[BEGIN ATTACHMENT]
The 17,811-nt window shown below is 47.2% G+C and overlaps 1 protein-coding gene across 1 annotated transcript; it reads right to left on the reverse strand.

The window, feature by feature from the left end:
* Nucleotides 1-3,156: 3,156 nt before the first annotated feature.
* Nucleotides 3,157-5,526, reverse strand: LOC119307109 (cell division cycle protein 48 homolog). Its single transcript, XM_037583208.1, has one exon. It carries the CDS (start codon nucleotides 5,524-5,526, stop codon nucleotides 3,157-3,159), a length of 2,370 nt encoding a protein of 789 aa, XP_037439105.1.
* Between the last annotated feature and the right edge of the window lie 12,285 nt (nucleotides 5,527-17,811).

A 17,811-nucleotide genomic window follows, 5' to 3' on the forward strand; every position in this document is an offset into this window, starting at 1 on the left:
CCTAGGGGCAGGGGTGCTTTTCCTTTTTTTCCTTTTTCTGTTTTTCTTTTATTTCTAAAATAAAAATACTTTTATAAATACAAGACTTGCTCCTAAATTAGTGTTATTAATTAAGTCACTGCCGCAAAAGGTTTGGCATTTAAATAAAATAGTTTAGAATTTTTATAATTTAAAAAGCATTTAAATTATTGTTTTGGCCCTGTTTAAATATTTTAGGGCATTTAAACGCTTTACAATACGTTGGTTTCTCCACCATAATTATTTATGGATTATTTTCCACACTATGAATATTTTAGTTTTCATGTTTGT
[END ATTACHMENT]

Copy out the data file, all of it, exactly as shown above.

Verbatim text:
The 17,811-nt window shown below is 47.2% G+C and overlaps 1 protein-coding gene across 1 annotated transcript; it reads right to left on the reverse strand.

The window, feature by feature from the left end:
* Nucleotides 1-3,156: 3,156 nt before the first annotated feature.
* Nucleotides 3,157-5,526, reverse strand: LOC119307109 (cell division cycle protein 48 homolog). Its single transcript, XM_037583208.1, has one exon. It carries the CDS (start codon nucleotides 5,524-5,526, stop codon nucleotides 3,157-3,159), a length of 2,370 nt encoding a protein of 789 aa, XP_037439105.1.
* Between the last annotated feature and the right edge of the window lie 12,285 nt (nucleotides 5,527-17,811).

A 17,811-nucleotide genomic window follows, 5' to 3' on the forward strand; every position in this document is an offset into this window, starting at 1 on the left:
CCTAGGGGCAGGGGTGCTTTTCCTTTTTTTCCTTTTTCTGTTTTTCTTTTATTTCTAAAATAAAAATACTTTTATAAATACAAGACTTGCTCCTAAATTAGTGTTATTAATTAAGTCACTGCCGCAAAAGGTTTGGCATTTAAATAAAATAGTTTAGAATTTTTATAATTTAAAAAGCATTTAAATTATTGTTTTGGCCCTGTTTAAATATTTTAGGGCATTTAAACGCTTTACAATACGTTGGTTTCTCCACCATAATTATTTATGGATTATTTTCCACACTATGAATATTTTAGTTTTCATGTTTGT